Smear­ing the dead

The Week - - Politics | News -

“David Icke started it,” said Do­minic Law­son in The Sun­day Times. The con­spir­acy the­o­rist and self-styled “son of God” pub­lished a book in 1998 as­sert­ing that the for­mer prime min­is­ter Ed­ward Heath was “a prac­tis­ing Satanist, pae­dophile and child-killer”. Per­haps Heath should have sued, but given that Icke also claimed Heath had the abil­ity to turn into a 12ft lizard, he prob­a­bly thought it not worth the ef­fort. “Who could pos­si­bly be­lieve the rav­ings of a lu­natic?” The an­swer, un­for­tu­nately for his rep­u­ta­tion, was: Wilt­shire Po­lice. Last week, the force pub­lished its re­port on Op­er­a­tion Conifer, a two-year in­quiry into whether Heath was in­deed “a Satanist, pae­dophile and child-killer”. The re­port is a “pa­thetic” at­tempt to jus­tify a deeply flawed op­er­a­tion that rode roughshod over the pre­sump­tion of in­no­cence. This was all too ev­i­dent when, on 3 Au­gust 2015, Su­per­in­ten­dent Sean Mem­ory stood out­side Heath’s for­mer home in Sal­is­bury and ap­pealed on na­tional TV for “vic­tims” of the for­mer PM to come for­ward.

There has been “a pub­lic rush to judge­ment” over this case, with some com­men­ta­tors “cry­ing witch-hunt”, said Gaby Hinsliff in The Guardian. But we sim­ply don’t know what the truth of the mat­ter is. All we do know is that 42 claims were made against Heath. Wilt­shire Po­lice dis­missed more than 30 of them, but seven met the thresh­old for in­ter­view: had Heath still been alive, po­lice would have ques­tioned him un­der cau­tion. The out­come is cer­tainly “un­sat­is­fac­tory”. Ei­ther a dead man has been smeared base­lessly, or a pow­er­ful politi­cian has got away with ter­ri­ble crimes. But it would have been a “dere­lic­tion of duty” on Wilt­shire Po­lice’s part not to in­ves­ti­gate: far too of­ten, vic­tims of abuse have been ig­nored be­cause they were not deemed cred­i­ble.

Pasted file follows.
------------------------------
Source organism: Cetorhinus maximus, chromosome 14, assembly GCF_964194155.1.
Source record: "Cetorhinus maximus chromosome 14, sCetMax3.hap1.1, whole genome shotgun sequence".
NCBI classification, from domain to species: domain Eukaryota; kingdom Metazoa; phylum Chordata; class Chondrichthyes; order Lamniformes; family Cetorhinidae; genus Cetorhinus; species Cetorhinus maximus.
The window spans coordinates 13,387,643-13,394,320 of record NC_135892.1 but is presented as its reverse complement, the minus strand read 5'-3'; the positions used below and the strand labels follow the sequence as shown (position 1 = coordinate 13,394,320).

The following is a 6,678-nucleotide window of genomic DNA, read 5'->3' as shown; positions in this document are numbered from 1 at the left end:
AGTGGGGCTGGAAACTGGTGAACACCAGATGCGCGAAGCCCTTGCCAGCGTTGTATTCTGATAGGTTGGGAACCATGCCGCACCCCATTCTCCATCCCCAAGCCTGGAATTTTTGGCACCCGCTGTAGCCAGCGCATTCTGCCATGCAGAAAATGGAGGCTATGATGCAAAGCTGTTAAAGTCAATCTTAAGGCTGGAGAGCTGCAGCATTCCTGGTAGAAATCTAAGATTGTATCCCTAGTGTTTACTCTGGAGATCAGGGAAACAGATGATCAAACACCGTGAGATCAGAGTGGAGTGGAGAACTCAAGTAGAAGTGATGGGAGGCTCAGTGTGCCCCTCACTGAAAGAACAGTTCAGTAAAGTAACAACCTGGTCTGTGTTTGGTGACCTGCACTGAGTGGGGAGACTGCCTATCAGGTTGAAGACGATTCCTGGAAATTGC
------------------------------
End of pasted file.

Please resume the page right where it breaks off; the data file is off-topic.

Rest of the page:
That rather misses the point, said Matthew Scott in The Daily Tele­graph. Say­ing that Heath would have been in­ter­viewed “tells us al­most noth­ing”: there is a very low ev­i­den­tiary bar for this. The Op­er­a­tion Conifer re­port “con­sists of 109 pages of self-jus­ti­fi­ca­tion and vir­tu­ally no ev­i­dence of any kind”. It fails to make any sort of case against Heath, but “equally fails to lift the mi­asma of sus­pi­cion that will prob­a­bly now sur­round him for all time”. It does not re­veal that the most se­ri­ous al­le­ga­tion was made by a con­victed child abuser, and was in­ves­ti­gated by the Metropoli­tan Po­lice, who de­cided not to pur­sue it fur­ther. Since Jimmy Sav­ile’s crimes were ex­posed, Bri­tain has be­come wor­ried that there may be other well-con­nected abusers like him, said The Times. The re­sult has been a se­ri­ous over­re­ac­tion: wit­ness Op­er­a­tion Mid­land, which saw sev­eral es­tab­lish­ment fig­ures hounded on the ev­i­dence of a “fan­ta­sist”. Conifer is a sim­i­lar story. Heath was ac­cused of killing boys and throw­ing their bod­ies from his yacht. It was never even vaguely prob­a­ble. “Wilt­shire Po­lice’s de­sire to jus­tify its ac­tions, even now, shows an un­will­ing­ness to ac­cept how much it has blun­dered.”

Heath: al­le­ga­tions of abuse

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